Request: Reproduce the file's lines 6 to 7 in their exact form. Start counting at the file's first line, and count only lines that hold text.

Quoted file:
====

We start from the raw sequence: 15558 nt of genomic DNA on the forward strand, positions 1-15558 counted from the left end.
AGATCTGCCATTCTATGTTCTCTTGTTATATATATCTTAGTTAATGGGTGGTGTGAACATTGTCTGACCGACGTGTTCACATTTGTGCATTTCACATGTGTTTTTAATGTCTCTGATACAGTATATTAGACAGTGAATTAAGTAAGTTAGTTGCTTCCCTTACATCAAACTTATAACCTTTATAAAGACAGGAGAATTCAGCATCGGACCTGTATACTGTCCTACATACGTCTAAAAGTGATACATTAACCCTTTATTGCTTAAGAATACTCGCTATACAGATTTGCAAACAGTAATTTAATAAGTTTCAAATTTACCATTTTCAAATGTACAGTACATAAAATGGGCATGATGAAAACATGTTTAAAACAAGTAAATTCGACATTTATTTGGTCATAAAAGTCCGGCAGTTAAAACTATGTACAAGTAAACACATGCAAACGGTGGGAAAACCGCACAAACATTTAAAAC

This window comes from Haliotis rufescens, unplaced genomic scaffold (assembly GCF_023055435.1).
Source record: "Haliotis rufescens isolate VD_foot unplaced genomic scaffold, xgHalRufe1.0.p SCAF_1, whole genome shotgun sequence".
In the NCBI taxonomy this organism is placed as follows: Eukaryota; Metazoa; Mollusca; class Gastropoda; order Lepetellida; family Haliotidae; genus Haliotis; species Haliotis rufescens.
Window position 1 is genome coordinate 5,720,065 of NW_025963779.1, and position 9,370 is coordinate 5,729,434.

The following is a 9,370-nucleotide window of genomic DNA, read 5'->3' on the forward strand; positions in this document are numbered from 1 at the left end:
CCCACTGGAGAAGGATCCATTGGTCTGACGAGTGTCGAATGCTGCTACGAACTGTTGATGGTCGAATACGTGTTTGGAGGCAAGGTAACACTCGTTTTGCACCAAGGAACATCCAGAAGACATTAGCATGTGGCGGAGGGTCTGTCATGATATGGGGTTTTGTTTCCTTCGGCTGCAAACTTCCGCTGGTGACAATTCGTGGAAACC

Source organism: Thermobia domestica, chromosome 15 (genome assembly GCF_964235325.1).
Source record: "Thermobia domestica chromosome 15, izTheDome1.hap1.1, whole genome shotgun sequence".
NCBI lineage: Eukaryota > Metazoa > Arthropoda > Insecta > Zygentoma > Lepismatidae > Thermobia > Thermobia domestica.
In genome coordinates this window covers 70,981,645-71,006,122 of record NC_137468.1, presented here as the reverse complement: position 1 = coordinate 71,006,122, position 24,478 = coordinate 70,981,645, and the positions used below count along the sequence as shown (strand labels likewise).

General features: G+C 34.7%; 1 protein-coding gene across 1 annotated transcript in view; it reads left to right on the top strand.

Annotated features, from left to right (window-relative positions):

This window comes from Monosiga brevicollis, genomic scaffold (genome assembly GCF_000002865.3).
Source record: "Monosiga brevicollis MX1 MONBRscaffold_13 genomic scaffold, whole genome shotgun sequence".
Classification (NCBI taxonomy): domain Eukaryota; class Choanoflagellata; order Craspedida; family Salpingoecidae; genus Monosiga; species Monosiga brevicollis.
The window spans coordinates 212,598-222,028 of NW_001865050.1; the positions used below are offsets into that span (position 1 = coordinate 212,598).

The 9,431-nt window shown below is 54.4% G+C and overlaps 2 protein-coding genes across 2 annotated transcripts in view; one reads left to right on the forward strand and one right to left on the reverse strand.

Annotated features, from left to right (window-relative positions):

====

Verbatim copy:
Window position 1 is genome coordinate 5,720,065 of NW_025963779.1, and position 9,370 is coordinate 5,729,434.

The following is a 9,370-nucleotide window of genomic DNA, read 5'->3' on the forward strand; positions in this document are numbered from 1 at the left end: